Because this report sadly lacks the AP-style insertion of the arrested athlete’s stats at the end of the article, I’ll mention that Griffin was on his way home from a 103-91 Timberwolves win over the Magic in which he scored two points and got three rebounds. Thanks to Bruce Herman for the link.
Presumably, the paying customers at Yankee Stadium are still expressing themselves without the benefit of a prior memo. From the New York Daily News’ Bob Raissman.
David Justice’s pointed critique of Alex Rodriguez Tuesday night on the Yankees Entertainment & Sports Network was not a solo act.
A variety of moles, some embedded inside YES, said Justice (above, right), the network’s pre- and postgame studio analyst, was strongly encouraged – perhaps even ordered – to criticize A-Rod, by YES brass, including the network’s production boss, John Filippelli.
“It (Justice’s A-Rod rip) was verbatim what they wanted him to say,” one mole said.
The question is, did the order to verbally hit A-Rod come directly from the Yankees’ high command?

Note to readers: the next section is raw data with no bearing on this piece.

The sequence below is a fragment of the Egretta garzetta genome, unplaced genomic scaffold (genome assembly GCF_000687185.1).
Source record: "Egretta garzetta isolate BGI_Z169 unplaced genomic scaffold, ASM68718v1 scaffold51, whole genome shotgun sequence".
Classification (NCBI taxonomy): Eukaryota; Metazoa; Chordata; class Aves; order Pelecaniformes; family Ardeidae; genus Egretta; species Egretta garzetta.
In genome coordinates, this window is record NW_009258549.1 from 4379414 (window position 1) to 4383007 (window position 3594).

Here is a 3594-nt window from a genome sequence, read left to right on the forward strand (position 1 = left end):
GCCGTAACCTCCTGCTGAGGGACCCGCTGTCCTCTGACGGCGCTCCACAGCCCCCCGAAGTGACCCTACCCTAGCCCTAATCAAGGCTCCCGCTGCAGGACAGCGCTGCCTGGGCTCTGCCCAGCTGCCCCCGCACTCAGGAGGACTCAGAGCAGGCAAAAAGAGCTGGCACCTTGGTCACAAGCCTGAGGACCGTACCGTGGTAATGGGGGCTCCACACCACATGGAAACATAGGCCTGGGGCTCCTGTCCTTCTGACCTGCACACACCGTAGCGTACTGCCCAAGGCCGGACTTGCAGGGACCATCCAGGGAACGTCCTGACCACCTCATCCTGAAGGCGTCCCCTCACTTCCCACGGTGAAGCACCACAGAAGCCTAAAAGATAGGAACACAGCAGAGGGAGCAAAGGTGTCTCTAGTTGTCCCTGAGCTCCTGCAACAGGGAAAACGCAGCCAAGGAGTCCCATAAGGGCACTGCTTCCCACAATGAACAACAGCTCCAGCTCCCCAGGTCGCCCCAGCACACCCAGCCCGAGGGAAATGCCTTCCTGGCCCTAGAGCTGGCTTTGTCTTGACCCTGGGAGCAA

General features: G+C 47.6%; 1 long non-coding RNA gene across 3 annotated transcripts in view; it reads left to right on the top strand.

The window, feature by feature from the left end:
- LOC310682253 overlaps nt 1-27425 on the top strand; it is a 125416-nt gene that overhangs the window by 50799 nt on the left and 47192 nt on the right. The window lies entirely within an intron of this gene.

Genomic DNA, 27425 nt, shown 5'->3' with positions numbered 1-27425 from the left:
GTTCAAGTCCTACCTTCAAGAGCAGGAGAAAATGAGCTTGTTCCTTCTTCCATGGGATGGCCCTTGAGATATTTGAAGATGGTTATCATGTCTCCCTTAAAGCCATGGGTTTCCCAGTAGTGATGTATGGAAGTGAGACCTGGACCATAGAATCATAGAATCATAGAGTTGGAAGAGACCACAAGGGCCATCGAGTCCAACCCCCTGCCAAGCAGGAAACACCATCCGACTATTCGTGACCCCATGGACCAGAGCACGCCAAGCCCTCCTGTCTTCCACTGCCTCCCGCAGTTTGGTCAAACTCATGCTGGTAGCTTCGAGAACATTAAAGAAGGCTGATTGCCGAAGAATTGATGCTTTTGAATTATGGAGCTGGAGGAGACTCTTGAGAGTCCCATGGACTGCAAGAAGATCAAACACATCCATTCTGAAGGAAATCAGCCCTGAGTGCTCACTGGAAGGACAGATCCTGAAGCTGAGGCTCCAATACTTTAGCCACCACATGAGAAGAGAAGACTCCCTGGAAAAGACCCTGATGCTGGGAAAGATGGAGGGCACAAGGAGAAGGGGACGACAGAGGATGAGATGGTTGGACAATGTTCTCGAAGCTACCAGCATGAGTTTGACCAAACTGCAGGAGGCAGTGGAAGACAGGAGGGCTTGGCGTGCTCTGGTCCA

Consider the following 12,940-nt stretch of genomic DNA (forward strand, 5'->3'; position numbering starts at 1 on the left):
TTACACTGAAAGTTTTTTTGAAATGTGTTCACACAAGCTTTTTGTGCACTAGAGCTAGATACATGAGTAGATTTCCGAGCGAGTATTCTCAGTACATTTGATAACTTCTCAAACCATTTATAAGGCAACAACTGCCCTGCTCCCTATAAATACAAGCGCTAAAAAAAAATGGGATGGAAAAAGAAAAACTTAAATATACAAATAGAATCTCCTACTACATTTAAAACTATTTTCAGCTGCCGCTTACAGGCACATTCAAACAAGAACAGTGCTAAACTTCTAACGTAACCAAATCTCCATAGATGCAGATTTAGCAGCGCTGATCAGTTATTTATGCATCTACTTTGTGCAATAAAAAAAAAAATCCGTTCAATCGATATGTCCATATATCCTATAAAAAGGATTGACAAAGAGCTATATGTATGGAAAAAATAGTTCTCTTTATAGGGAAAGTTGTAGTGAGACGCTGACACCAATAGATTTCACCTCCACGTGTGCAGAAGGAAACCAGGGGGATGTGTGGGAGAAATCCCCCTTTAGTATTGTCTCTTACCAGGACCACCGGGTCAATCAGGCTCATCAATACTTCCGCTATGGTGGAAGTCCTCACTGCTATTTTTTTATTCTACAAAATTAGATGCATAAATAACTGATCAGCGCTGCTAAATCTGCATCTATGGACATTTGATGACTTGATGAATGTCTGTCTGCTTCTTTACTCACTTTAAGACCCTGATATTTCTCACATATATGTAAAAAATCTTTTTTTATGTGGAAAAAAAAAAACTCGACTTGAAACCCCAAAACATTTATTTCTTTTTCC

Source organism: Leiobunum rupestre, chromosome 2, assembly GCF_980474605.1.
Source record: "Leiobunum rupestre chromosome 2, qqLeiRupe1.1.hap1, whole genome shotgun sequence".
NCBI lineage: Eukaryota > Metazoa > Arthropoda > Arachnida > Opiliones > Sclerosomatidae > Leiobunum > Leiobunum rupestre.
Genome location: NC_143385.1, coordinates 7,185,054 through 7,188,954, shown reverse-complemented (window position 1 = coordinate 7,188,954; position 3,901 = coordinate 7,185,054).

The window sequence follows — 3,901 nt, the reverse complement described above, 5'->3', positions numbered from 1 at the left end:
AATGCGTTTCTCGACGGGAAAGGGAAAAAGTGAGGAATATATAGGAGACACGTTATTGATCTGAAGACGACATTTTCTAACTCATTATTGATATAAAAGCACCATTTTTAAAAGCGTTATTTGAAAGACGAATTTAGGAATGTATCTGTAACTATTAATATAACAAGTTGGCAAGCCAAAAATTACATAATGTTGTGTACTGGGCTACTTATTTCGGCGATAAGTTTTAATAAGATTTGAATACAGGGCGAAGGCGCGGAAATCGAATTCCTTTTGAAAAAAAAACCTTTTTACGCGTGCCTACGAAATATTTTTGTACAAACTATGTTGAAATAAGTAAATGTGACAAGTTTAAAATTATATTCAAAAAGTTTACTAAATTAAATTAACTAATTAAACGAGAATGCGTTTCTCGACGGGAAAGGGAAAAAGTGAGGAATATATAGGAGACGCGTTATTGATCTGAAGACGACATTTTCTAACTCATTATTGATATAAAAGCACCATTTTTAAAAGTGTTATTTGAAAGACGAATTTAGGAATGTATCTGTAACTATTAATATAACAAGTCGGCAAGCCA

Justice was not the only YES voice approached to put the wood to Rodriguez, who was mired in another slump until breaking out Wednesday with a game-winning home run. The three voices who worked Tuesday night’s game on YES – Michael Kay, Jim Kaat, and Al Leiter – were also “encouraged” to come down on A-Rod. Saying Rodriguez was not the only problem the Yankees have, they flat out refused to single him out and trash him.
When asked about the situation, Eric Handler, a YES spokesman, would only say: “As always, there is a healthy give and take among production personnel regarding the direction of the show.”
Apparently, this particular “give and take” lingered after Tuesday night’s postgame show ended. After hearing Justice’s spiel on A-Rod, the three voices were stunned by the length and intensity of the spew. “They (Kay, Kaat, Leiter) could not believe this —,” one source said. “They were all still steamed when they came back to the Stadium Wednesday morning (to work Braves-Yankees game).”